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  • Angelica Accurso

Redefining 'work-life' balance in the digital age

Often the life of the digital nomad is portrayed on social media as a utopian reality where one works on Miami beaches among the palm trees and where working hours are punctuated between a swim in the sea and a hike in the mountains... and this may be true, but only for a few. Most people work from home or often in coworking spaces to try not to lose the human contact that motivates us to work and move forward, in a world that is increasingly leading to isolation.


We at LeafCo are studying this new phenomenon and focus our activities on increasing the wellness of digital nomads/remote workers. To do this, in addition to conducting a review of scientific research on the topic to be applied in the practice of our activities, we organise meet-up events, specifically designed for digital nomads, in which we ask participants how they cope with this lifestyle and what are the greatest challenges or opportunities they encounter in their daily lives.

On Friday 25/08/2023, we led a meet-up event that had “work life balance” (WLB) as its main topic: how this concept has changed over time, how difficult it is to achieve in terms of a digital nomad, and what strategies can be put in place to best achieve this goal.

It is clear to everyone that after COVID-19 many working boundaries have been blown, with greater need for people working to manage their own working time with less supervisory support: this is where self-discipline becomes essential!

Those who are predisposed to set and manage their own personal and temporal boundaries can find many improvements and ways to discover the world, themselves and find their personal freedom through digital nomadism. But what happens when one is unable to establish boundaries?

Many people report feeling overburdened by work: being behind a computer often leads to supervisors or colleagues asking for “favours” or to perform tasks even outside working hours. Time seems to speed up and, taking a break from work for a couple of days (perhaps for holiday), leads people to feel they have to catch up on all the information lost in those two days to get back on track (especially in fast-paced, competitive work environments).

So, the digital age presents several challenges, such as an “always on” culture that leads to burnout; however, technology also offers remedies such as asynchronous communication and time-tracking apps, promoting efficient working hours and personal time off. In this blog we discuss work-life balance as an evolving concept in the digital age, highlighting opportunities, challenges and strategies for digital nomads seeking to build better balance in their personal and professional lives.

Understanding work life balance: definitions and evolutions overtime/the impact of covid-19


When we talk about work-life balance, we come up against different definitions that have a slightly different nuance. In the review of Zainab Bello and Garba Ibrahim Tanko (2021) it is possible to find different definitions of WLB. For example, Clark (2000) defined WLB as a “satisfaction and good functioning at work and at home with a minimum of role conflict”; or, for Pillinger (2001), instead, WLB was “the flexible working arrangements that allow the employees to avail of working arrangements that provide a balance between work responsibilities and personal responsibilities”.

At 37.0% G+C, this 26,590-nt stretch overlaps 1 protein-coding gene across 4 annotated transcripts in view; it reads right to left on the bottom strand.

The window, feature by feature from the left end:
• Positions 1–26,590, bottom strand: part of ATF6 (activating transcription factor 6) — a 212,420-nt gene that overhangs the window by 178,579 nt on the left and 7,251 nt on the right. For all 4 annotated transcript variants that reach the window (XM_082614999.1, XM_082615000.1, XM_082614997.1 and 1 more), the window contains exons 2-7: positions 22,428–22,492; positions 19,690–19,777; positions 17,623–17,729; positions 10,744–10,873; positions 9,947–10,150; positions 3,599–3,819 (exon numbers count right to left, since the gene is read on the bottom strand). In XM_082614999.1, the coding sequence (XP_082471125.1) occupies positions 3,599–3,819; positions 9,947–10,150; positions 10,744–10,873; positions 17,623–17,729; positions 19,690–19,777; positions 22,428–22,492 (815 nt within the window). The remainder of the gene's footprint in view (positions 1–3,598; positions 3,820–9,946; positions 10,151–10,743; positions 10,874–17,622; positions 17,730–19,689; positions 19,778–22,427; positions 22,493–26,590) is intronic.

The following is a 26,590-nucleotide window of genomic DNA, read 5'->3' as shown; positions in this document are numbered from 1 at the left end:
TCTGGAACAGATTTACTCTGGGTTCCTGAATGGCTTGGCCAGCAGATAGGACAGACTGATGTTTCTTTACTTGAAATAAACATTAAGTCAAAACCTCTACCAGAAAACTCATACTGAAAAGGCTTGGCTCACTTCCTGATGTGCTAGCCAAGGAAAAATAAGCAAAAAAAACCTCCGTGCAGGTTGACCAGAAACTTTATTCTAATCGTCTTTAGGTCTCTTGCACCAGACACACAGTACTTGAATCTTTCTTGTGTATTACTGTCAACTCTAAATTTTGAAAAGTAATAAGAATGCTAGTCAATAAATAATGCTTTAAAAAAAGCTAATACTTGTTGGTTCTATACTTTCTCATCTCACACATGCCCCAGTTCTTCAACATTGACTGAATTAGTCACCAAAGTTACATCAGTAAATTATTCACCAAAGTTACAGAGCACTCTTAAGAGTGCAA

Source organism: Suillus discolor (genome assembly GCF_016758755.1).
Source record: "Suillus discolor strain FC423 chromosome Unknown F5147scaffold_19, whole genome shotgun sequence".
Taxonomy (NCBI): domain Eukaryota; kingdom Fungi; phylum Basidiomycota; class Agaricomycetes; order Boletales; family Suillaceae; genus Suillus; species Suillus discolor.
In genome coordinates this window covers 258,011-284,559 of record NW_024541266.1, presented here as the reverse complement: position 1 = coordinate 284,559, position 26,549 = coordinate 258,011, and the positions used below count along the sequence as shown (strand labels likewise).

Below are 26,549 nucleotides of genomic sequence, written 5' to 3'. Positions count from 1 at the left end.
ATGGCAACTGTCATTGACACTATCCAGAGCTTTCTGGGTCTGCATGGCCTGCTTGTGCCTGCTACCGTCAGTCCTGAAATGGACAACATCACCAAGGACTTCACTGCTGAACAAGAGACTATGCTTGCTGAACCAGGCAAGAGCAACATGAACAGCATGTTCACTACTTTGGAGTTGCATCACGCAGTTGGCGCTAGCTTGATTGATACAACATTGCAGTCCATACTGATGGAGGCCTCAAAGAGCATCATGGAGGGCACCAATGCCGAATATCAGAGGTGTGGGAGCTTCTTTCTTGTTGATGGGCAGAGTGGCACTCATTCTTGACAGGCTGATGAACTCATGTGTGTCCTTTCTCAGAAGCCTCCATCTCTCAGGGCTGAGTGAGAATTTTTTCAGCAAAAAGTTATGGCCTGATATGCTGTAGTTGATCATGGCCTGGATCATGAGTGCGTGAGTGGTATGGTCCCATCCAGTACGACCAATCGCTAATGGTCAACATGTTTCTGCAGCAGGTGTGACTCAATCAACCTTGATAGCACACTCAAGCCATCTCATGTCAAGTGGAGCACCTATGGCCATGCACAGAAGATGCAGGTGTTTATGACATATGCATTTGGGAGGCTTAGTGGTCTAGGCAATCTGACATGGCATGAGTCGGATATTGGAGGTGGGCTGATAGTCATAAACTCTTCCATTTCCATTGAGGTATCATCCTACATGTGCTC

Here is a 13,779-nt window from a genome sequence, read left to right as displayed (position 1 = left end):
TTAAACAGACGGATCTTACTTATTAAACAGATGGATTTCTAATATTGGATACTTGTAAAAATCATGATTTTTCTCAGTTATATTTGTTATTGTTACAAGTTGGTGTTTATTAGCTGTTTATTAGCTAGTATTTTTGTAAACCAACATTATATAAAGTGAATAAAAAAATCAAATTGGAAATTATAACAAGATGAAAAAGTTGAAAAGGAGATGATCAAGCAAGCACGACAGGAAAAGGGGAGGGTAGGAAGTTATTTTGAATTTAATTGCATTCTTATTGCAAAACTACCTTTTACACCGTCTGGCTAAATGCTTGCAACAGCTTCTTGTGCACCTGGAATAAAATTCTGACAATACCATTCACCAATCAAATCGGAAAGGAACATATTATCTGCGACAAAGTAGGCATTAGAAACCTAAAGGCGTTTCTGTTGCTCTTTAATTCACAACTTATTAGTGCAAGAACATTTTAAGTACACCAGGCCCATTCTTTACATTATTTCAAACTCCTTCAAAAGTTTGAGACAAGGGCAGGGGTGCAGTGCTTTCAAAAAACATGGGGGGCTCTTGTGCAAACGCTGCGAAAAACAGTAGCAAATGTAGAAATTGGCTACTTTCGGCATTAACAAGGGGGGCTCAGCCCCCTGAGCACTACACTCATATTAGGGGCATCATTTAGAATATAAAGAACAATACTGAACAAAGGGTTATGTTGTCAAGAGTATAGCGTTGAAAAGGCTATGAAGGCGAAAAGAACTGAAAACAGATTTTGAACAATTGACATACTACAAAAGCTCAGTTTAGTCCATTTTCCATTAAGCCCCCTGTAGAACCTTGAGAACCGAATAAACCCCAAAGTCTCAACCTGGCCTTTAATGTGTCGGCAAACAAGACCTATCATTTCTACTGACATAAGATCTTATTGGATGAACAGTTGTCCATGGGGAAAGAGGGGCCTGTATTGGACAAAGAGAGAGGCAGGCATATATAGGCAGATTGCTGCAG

Hence, the most classic definitions of work-life balance create a clear separation between the work environment and the family environment, based on several reference theories developed by scholars with different backgrounds. For example, the “Border Theory”, presented by Clark in 2000, it is based on the concept that individuals operate within distinct domains of life separated by temporal, physical, or emotional borders. These borders influence transitions between domains such as work and home, and the ease of these transitions affects the synthesis between the two domains and the level of conflict; while the “Boundary Theory”, developed by Zerubavel in 1996, focuses on how people define work and home and how conversion occurs between these domains. This theory shares similar premises with the Border Theory but exclusively centres on work and family. It aims to achieve balance between the two domains by reducing role conflict (Zainab Bello & Garba Ibrahim Tanko, 2021).

With the advent of technology and flexible work arrangements, the concept of work-life balance has taken on a new shade: work and personal life can coexist harmoniously, allowing individuals to benefit from both aspects without compromising either. From this moment on, WLB starts to represent the goal to create a positive synergy between the work and personal domains, allowing both to positively influence each other and contribute to an enhanced overall quality of life. Greenhaus, J.H et al., 2003, defined WLB as a state wherein individuals experience contentment due to their equal involvement in all aspects of their lives, without feeling overwhelmed in any particular area.

Later, the pandemic has further redefined the concept: with the widespread adoption of remote work, the boundary between the professional and domestic environments has become clearly blurred. Now, achieving a good work-life balance includes the flexibility in organizing work and personal activities, as well as a focus on physical and mental wellness.

Nowadays, there is a great deal of confusion in the literature as to whether this sudden shift to remote work has positive or negative consequences on the achievement of this balance. There is no doubt that maintaining a harmonious work-life balance is crucial for a healthy, stress-free environment that lets employees reach their potential. It is also clear that the challenge of achieving this balance has grown during the ongoing COVID-19 pandemic (Lina Vyas; 2022).

In her article “ 'New normal' at work in a post-COVID world: work-life balance and labour markets”, researcher Lina Vyas, with a review of the literature, finds studies that argue. Does the creation of a work environment that promotes flexibility improve the overall wellness of the workforce?